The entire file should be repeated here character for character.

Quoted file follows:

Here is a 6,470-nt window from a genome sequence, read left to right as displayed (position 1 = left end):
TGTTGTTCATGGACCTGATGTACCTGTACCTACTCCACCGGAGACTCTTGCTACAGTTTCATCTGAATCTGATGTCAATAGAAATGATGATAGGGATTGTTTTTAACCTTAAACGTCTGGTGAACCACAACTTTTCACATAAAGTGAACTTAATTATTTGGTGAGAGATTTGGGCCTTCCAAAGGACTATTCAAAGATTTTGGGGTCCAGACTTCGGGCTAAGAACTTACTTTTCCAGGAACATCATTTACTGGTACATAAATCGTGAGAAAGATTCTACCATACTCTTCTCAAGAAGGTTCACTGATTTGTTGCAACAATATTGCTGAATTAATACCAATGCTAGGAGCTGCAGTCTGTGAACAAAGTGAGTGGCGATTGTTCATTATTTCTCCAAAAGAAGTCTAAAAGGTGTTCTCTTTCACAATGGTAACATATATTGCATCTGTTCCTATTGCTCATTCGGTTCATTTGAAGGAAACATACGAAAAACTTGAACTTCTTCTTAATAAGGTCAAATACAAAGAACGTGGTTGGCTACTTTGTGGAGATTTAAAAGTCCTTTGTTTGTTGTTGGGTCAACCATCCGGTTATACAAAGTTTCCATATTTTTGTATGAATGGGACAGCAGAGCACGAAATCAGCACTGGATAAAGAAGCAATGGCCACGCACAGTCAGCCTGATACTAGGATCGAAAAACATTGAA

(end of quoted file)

Here is a 6,470-nt window from a genome sequence, read left to right as displayed (position 1 = left end):
TGTTGTTCATGGACCTGATGTACCTGTACCTACTCCACCGGAGACTCTTGCTACAGTTTCATCTGAATCTGATGTCAATAGAAATGATGATAGGGATTGTTTTTAACCTTAAACGTCTGGTGAACCACAACTTTTCACATAAAGTGAACTTAATTATTTGGTGAGAGATTTGGGCCTTCCAAAGGACTATTCAAAGATTTTGGGGTCCAGACTTCGGGCTAAGAACTTACTTTTCCAGGAACATCATTTACTGGTACATAAATCGTGAGAAAGATTCTACCATACTCTTCTCAAGAAGGTTCACTGATTTGTTGCAACAATATTGCTGAATTAATACCAATGCTAGGAGCTGCAGTCTGTGAACAAAGTGAGTGGCGATTGTTCATTATTTCTCCAAAAGAAGTCTAAAAGGTGTTCTCTTTCACAATGGTAACATATATTGCATCTGTTCCTATTGCTCATTCGGTTCATTTGAAGGAAACATACGAAAAACTTGAACTTCTTCTTAATAAGGTCAAATACAAAGAACGTGGTTGGCTACTTTGTGGAGATTTAAAAGTCCTTTGTTTGTTGTTGGGTCAACCATCCGGTTATACAAAGTTTCCATATTTTTGTATGAATGGGACAGCAGAGCACGAAATCAGCACTGGATAAAGAAGCAATGGCCACGCACAGTCAGCCTGATACTAGGATCGAAAAACATTGAA